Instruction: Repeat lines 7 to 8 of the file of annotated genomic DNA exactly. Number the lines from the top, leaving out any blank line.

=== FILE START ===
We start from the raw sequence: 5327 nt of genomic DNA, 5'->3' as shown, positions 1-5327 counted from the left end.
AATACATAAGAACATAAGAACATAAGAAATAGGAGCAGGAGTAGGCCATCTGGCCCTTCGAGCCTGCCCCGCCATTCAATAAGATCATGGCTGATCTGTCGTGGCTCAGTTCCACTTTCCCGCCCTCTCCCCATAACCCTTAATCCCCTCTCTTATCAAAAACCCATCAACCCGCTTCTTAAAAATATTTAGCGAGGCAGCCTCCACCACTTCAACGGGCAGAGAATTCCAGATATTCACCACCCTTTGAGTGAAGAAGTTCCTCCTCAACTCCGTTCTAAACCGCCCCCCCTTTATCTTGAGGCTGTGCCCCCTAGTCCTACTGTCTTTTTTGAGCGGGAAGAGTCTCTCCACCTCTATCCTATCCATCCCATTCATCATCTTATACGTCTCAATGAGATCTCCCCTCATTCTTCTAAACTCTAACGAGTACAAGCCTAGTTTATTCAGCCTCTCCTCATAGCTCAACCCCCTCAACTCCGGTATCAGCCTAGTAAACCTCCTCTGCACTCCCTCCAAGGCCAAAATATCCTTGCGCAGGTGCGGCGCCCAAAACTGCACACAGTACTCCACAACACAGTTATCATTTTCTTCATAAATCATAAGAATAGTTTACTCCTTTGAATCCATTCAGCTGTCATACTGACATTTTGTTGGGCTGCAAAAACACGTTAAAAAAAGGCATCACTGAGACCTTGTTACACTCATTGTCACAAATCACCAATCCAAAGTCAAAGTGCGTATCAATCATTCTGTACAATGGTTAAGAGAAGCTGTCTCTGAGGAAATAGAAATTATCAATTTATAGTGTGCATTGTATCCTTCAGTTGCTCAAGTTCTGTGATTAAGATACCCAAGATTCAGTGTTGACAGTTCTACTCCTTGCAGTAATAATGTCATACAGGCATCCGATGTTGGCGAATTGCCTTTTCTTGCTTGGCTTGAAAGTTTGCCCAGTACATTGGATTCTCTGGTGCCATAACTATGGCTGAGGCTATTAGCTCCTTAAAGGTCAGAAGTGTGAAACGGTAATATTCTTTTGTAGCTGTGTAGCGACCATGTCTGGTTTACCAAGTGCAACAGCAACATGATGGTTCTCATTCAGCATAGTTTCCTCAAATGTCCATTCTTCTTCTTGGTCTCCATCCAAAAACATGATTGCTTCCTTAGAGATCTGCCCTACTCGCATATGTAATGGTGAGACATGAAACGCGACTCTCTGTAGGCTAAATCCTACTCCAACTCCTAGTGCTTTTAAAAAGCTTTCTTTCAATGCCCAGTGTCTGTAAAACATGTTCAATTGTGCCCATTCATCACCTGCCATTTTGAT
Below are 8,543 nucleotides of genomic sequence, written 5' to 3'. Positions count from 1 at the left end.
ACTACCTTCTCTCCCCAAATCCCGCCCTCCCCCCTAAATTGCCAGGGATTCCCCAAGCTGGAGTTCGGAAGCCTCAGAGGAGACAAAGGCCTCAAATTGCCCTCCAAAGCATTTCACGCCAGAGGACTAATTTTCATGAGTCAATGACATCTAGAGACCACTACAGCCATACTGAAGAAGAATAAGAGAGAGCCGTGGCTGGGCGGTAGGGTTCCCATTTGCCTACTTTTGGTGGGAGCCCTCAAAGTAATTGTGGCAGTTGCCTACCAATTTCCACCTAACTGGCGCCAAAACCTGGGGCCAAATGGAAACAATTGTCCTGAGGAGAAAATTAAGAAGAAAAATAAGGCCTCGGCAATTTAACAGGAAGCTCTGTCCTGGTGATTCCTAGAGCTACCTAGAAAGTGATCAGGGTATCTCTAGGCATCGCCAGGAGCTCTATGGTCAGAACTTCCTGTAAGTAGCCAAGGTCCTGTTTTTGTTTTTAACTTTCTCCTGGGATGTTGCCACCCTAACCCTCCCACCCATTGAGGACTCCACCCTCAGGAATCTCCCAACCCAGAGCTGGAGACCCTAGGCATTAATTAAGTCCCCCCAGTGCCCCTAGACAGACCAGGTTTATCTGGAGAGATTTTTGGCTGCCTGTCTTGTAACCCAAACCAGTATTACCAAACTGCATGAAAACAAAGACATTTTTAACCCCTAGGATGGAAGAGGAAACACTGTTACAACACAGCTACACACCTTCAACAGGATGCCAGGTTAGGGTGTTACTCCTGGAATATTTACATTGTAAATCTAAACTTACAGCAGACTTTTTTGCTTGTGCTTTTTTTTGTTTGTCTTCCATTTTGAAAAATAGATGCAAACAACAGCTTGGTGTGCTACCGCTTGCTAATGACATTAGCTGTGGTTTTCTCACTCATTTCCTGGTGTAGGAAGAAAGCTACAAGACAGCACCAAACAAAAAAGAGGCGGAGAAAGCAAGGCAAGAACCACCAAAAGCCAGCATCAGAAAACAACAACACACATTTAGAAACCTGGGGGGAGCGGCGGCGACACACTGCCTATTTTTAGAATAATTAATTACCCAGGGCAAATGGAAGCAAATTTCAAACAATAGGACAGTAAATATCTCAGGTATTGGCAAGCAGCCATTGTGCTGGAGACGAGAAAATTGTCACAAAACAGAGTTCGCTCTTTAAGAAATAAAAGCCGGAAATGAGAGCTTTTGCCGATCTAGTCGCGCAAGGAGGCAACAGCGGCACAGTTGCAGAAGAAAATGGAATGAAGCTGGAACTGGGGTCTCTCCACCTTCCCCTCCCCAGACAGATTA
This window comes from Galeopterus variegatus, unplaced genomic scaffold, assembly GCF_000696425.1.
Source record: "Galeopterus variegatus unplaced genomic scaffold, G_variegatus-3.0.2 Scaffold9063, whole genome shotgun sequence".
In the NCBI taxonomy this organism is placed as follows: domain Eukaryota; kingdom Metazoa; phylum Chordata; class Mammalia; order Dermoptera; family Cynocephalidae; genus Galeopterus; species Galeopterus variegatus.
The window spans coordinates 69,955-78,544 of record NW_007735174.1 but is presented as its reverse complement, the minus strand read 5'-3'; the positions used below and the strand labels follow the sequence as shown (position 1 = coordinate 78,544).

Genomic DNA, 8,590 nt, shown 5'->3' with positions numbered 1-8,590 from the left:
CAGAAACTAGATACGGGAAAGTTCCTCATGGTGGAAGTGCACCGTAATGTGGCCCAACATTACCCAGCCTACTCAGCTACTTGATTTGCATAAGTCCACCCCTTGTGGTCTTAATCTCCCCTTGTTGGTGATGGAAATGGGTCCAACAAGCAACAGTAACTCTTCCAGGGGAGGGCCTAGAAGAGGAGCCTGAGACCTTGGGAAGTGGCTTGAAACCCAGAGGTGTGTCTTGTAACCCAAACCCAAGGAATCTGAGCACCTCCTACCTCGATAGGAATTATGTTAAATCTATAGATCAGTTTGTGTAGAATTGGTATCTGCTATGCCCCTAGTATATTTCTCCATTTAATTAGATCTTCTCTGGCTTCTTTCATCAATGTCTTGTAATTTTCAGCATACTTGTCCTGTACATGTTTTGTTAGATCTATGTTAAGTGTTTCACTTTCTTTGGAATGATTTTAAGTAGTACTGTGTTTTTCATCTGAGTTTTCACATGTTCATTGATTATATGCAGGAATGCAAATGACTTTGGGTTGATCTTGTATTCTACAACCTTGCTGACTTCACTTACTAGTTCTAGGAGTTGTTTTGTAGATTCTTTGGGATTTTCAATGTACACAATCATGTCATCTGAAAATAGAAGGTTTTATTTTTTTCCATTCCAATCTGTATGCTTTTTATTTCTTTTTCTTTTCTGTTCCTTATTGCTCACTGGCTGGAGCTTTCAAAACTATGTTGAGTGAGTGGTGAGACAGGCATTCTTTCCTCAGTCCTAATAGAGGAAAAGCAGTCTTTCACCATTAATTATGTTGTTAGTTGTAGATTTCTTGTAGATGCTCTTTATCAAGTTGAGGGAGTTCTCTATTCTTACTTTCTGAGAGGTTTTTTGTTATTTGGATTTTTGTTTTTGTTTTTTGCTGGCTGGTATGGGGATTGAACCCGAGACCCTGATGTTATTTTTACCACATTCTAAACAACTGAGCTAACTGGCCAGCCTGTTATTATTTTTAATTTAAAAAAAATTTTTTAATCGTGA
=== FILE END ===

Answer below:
In the NCBI taxonomy this organism is placed as follows: domain Eukaryota; kingdom Metazoa; phylum Chordata; class Mammalia; order Dermoptera; family Cynocephalidae; genus Galeopterus; species Galeopterus variegatus.
The window spans coordinates 69,955-78,544 of record NW_007735174.1 but is presented as its reverse complement, the minus strand read 5'-3'; the positions used below and the strand labels follow the sequence as shown (position 1 = coordinate 78,544).